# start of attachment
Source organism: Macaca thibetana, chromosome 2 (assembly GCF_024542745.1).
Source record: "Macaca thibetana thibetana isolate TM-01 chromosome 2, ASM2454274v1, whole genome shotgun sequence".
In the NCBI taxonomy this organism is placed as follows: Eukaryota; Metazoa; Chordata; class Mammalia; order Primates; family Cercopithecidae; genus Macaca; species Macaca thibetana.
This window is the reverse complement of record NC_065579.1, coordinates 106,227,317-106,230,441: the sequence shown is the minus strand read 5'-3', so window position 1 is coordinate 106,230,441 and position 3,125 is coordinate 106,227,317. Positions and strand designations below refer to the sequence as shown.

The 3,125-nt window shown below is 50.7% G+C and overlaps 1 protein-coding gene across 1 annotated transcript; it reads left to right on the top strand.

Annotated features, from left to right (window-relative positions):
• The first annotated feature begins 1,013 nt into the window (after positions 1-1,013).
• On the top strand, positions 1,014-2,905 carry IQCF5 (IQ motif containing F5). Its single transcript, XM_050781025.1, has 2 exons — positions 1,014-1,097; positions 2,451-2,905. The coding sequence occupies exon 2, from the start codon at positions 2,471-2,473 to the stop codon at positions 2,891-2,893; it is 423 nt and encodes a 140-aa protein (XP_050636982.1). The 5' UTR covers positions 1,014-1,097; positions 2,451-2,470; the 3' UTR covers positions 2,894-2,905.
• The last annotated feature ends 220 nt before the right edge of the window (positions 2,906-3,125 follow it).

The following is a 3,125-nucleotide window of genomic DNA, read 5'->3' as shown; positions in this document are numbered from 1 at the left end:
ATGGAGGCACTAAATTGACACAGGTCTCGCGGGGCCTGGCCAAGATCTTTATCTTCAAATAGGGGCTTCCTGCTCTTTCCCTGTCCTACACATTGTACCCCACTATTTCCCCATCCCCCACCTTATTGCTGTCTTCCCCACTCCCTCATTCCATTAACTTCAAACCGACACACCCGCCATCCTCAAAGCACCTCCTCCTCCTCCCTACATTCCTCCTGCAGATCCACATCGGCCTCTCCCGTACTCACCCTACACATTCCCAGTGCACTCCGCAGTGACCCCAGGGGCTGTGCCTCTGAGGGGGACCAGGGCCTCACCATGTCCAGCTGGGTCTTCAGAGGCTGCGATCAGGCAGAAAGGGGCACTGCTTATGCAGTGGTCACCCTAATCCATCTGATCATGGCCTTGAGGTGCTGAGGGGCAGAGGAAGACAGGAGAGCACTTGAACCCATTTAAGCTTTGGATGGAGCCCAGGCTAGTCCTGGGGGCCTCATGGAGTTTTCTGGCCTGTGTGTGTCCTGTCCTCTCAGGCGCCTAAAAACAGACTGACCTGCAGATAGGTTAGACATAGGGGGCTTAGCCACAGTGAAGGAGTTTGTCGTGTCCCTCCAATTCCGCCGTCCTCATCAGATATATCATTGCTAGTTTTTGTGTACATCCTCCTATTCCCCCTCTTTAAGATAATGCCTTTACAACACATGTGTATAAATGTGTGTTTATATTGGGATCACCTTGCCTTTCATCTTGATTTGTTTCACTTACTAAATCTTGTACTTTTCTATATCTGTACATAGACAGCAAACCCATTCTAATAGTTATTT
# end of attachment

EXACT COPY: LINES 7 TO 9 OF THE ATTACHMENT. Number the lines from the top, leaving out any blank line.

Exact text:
• The first annotated feature begins 1,013 nt into the window (after positions 1-1,013).
• On the top strand, positions 1,014-2,905 carry IQCF5 (IQ motif containing F5). Its single transcript, XM_050781025.1, has 2 exons — positions 1,014-1,097; positions 2,451-2,905. The coding sequence occupies exon 2, from the start codon at positions 2,471-2,473 to the stop codon at positions 2,891-2,893; it is 423 nt and encodes a 140-aa protein (XP_050636982.1). The 5' UTR covers positions 1,014-1,097; positions 2,451-2,470; the 3' UTR covers positions 2,894-2,905.
• The last annotated feature ends 220 nt before the right edge of the window (positions 2,906-3,125 follow it).